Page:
Hospitals and corporate buildings had separate entrances for black and white people, as did train carriages and stations. Certain benches were “white only” — if you were black, you were made to stand. You couldn’t buy a house in certain suburbs without skin of a certain shade.
For decades, this was the life experienced by millions in South Africa — a nation divided by a system of institutionalised racial segregation under the brutal reign of the National Party from 1948 to 1994.
And while she’s proudly called Australia home for over three decades, Beryl fears we’re heading down a similarly problematic path.
A LIFE UNDER APARTHEID
Beryl has painful first-hand experience in institutionalised racism.
As a girl of mixed race, she was classified as “coloured”, and missed out on many of the opportunities offered to her white peers.
In her new memoir, A Darker Shade Of Pale, she describes a world where white and black people were separated — at the detriment of the latter — in almost every aspect of life.
Instead, she was taught that, to be successful, she should strive to be as close to white-presenting as possible.
“You must make sure that your hair is straight. White people judge your class by your hair,” she was told while applying for a job.
The book follows Beryl’s journey from an upbringing under apartheid in South Africa, to seeking freedom in Australia, where she eventually worked for the NSW Government.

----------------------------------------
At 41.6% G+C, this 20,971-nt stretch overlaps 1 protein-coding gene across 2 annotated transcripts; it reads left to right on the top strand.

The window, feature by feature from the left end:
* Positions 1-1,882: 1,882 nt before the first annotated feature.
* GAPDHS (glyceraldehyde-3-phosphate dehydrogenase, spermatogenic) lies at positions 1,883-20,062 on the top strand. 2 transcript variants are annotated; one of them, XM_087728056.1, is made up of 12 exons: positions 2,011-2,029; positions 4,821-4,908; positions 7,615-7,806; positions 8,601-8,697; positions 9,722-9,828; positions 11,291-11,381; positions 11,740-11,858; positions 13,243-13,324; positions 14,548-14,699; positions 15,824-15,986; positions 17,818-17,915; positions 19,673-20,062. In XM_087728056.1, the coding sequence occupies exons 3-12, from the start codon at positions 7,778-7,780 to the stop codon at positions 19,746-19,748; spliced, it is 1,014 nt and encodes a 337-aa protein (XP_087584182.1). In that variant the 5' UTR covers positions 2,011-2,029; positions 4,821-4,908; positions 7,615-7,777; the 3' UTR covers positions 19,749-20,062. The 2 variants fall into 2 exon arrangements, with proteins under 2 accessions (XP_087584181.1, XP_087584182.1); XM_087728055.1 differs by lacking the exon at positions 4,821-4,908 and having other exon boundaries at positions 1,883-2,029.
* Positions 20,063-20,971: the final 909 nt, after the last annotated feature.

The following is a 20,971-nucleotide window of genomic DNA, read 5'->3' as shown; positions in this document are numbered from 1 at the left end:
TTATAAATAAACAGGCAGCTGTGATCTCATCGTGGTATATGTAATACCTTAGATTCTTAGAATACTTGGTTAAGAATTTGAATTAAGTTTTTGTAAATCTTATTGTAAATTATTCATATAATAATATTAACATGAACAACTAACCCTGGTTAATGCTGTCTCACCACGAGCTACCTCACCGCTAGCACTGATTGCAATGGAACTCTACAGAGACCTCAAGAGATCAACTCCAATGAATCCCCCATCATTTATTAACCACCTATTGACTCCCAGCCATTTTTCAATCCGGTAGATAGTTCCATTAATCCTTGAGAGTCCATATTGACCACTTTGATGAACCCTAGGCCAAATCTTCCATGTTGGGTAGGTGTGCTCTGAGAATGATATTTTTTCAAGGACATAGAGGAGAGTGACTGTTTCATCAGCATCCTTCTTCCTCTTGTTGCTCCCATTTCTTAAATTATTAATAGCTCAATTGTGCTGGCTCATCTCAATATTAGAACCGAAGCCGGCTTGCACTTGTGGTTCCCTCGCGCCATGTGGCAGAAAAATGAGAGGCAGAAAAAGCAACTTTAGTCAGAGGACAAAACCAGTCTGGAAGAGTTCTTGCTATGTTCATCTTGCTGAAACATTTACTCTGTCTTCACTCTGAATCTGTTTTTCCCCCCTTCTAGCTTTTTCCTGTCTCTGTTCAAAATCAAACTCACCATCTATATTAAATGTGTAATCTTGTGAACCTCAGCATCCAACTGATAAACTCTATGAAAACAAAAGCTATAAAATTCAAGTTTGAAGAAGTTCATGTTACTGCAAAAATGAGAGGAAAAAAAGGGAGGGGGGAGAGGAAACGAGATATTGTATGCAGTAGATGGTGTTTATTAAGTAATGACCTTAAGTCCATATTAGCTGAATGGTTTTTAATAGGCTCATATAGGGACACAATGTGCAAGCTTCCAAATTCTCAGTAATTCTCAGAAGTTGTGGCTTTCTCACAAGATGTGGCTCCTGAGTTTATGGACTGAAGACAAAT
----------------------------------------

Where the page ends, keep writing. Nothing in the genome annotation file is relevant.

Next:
When Beryl was a child, tens of thousands of non-white families were forcibly removed from certain suburbs. Their houses were bulldozed and their towns destroyed.
As a teenager, she had to undergo a special medical examination in order to become a teacher — a requirement of the government’s education authority at the Department of Coloured Affairs.
During the exam, she was sexually assaulted by an older doctor. She never told anyone — partly out of shame, and partly from fear that authorities wouldn’t care.
She regularly witnessed herself and her family being looked down upon — by members of the public, by hospital staff, and by authority figures — for the colour of their skin.
Australia — at least, when she first moved here in 1982 — was a stark contrast.
“I came from an era of apartheid to a free society,” she told news.com.au. “There were no signs on benches here, no segregated carriages, no separate building entrances. We could buy a house anywhere we wanted.”